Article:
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Myanmar Farmers Trying to Turn Away from Heroin Poppy Crops

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A young child stays close to his mother as she gathers opium resin from one of the many poppy fields in Phekon Township, southern Shan State



KAYAH STATE, Myanmar – At a remote farm about two hours away from Koikaw, capital of the northern Kayah State of Myanmar, farmers scrape out raw opium from the poppies they’ve grown.

They are part of an illicit drug trade in the Mekong’s Golden Triangle region, Myanmar, Laos and Thailand make up the so-called Golden Triangle, which churns out a quarter of the world’s opium.


Myanmar produced an estimated 647 tons of opium in 2015, second only to Afghanistan, the United Nations Office on Drugs and Crime (UNODC) said in a report last year.

The illicit industry is worth billions of dollars, and is driven by poverty, conflict and Chinese demand.

“We grow poppies, paddy and corn but the income from the poppy is the best,” a 40-year old unidentified farmer said.

The UNODC has urged Myanmar to focus efforts on crop substitution that produces an alternative income for farmers, instead of simply trying to ban it.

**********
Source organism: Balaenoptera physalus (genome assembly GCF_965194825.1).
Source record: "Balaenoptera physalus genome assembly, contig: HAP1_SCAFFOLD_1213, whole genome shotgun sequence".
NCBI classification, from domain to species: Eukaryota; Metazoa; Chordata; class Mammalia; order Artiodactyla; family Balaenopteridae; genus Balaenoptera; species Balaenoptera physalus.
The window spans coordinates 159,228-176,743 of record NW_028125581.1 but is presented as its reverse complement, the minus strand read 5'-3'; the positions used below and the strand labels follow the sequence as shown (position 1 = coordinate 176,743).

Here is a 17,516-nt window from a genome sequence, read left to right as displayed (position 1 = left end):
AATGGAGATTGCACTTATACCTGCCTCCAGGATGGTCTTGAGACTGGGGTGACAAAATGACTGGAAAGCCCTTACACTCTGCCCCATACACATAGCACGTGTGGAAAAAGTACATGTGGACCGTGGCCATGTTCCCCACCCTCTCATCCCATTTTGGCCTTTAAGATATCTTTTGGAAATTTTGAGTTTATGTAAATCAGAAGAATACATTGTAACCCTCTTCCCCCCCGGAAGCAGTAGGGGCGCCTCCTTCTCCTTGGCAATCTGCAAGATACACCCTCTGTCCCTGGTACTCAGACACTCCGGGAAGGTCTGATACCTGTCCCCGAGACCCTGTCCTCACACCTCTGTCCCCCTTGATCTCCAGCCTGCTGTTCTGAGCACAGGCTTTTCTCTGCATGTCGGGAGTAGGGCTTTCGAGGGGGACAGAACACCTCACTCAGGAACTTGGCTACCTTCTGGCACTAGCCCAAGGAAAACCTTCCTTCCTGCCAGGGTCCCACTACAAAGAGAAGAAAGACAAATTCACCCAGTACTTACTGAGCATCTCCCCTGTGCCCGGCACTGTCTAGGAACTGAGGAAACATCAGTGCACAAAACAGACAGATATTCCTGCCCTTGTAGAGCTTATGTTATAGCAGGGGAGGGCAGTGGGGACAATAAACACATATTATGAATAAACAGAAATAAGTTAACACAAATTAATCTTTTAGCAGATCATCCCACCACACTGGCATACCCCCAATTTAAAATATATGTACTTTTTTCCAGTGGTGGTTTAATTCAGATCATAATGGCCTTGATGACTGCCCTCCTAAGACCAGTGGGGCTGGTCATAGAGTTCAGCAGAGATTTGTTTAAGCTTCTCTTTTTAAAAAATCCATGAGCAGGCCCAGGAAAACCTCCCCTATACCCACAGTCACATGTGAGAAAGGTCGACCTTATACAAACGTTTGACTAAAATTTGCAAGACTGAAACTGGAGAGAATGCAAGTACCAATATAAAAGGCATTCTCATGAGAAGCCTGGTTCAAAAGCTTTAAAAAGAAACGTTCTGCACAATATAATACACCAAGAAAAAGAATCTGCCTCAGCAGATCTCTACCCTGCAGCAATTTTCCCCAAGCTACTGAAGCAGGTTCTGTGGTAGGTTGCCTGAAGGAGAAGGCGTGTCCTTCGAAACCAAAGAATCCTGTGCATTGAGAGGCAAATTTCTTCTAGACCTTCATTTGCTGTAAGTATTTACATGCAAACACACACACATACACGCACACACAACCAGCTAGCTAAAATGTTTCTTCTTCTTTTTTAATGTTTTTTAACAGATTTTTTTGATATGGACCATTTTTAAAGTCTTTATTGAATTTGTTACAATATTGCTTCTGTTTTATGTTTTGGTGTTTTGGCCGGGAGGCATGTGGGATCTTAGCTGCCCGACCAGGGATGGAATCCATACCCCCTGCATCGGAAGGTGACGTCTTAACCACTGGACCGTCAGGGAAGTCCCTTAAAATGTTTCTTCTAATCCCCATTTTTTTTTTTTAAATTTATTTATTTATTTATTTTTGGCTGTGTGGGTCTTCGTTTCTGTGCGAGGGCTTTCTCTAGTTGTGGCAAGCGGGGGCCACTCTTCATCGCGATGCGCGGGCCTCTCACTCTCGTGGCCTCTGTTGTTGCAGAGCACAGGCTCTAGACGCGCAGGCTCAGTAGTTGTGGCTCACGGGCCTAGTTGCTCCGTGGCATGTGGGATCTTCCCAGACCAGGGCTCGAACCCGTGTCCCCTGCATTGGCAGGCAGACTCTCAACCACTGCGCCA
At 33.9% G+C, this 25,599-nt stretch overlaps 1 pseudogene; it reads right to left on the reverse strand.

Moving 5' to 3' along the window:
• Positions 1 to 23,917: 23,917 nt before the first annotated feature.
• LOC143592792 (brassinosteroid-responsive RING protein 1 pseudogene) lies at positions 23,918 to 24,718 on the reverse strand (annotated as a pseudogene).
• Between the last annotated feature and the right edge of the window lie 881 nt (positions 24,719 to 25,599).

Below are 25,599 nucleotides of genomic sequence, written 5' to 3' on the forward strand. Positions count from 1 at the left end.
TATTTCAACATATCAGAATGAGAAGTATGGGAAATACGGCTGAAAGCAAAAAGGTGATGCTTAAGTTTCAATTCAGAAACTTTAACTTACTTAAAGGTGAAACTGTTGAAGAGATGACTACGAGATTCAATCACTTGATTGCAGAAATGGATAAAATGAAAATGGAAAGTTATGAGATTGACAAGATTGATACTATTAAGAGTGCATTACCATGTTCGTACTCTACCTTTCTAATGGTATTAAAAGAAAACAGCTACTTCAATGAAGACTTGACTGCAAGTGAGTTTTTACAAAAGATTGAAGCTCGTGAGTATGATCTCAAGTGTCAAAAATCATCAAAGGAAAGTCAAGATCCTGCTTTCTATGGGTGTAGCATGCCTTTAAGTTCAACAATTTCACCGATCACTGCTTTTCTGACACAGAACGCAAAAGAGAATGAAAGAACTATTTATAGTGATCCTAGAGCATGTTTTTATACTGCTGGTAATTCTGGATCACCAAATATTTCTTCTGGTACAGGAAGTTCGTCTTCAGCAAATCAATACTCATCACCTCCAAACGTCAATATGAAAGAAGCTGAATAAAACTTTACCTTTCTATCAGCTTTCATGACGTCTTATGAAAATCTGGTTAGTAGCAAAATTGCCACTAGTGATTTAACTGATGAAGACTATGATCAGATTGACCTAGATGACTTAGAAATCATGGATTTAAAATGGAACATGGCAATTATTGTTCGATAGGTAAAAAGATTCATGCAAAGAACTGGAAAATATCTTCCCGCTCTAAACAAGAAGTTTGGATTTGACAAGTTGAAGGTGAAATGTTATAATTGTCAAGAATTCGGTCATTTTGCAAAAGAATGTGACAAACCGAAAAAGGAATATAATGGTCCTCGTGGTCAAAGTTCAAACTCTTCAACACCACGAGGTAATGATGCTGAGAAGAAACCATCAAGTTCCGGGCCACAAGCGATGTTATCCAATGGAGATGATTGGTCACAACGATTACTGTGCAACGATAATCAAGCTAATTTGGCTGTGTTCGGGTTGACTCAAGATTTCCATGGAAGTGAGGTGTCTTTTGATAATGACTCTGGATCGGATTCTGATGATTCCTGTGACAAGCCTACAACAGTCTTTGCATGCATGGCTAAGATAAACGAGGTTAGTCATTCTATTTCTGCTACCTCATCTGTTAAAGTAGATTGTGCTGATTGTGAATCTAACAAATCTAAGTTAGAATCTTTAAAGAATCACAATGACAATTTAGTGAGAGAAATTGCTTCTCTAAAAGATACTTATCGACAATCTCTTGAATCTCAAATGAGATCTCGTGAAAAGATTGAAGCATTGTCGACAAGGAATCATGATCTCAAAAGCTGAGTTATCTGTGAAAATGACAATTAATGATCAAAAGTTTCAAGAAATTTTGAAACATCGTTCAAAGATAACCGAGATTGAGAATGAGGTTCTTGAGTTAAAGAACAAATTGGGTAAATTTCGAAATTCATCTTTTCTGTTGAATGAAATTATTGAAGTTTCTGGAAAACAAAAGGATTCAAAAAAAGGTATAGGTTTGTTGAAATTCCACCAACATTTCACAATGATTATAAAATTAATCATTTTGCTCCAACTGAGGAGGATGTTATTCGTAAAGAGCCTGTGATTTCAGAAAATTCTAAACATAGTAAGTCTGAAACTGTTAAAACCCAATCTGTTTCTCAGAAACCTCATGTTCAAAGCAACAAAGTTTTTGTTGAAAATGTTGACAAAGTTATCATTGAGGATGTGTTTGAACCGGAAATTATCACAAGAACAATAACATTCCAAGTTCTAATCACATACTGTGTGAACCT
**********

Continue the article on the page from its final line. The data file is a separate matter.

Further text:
“We’re hoping in the UNODC that the whole issue about eradication of drugs is realized as not working, whoever is eradicating. It has to be alternative development. There must be another substitute income happening for the farmers,” said UNODC Countryman Troels Vester, adding: “Farmers are not doing this because they’re criminals, they’re doing this to survive.”


Lahu hill-tribe girl holds a bunch of opium poppies as she joined her tribe in eradicating of illegal opium poppy at Lwe San Sone in Myanmar’s Shan State


The UNODC said it was working closely with poppy farmers in Shan State and introducing alternative crops such as coffee planting as a pilot project.

Narcotics pose a headache for leader Aung San Suu Kyi. The military retains formal control over the ministries of defense, border affairs and home affairs – all crucial to counter-narcotics efforts. Most drugs are produced in border areas controlled by ethnic rebel armies or by the Myanmar military and allied militias.

Myanmar Anti Narcotics Association Chairman, Sein Win, said the country would not be able to eradicate the problem alone.

“There was no support from the outside world and sanctions during military regime. That’s why the government had tried to, within their abilities, introduce agriculture and livestock substitution. But frankly speaking, it was not effective. I hope there will be better international support from international NGOs and G-to-G (government to government) planned, as this is a new government and our country is on the right path to democracy,” he said.

The UNODC estimates that Southeast Asia’s trade in heroin and methamphetamine was worth $31 billion in 2013.

By Deborah Lutterbeck | Reuters


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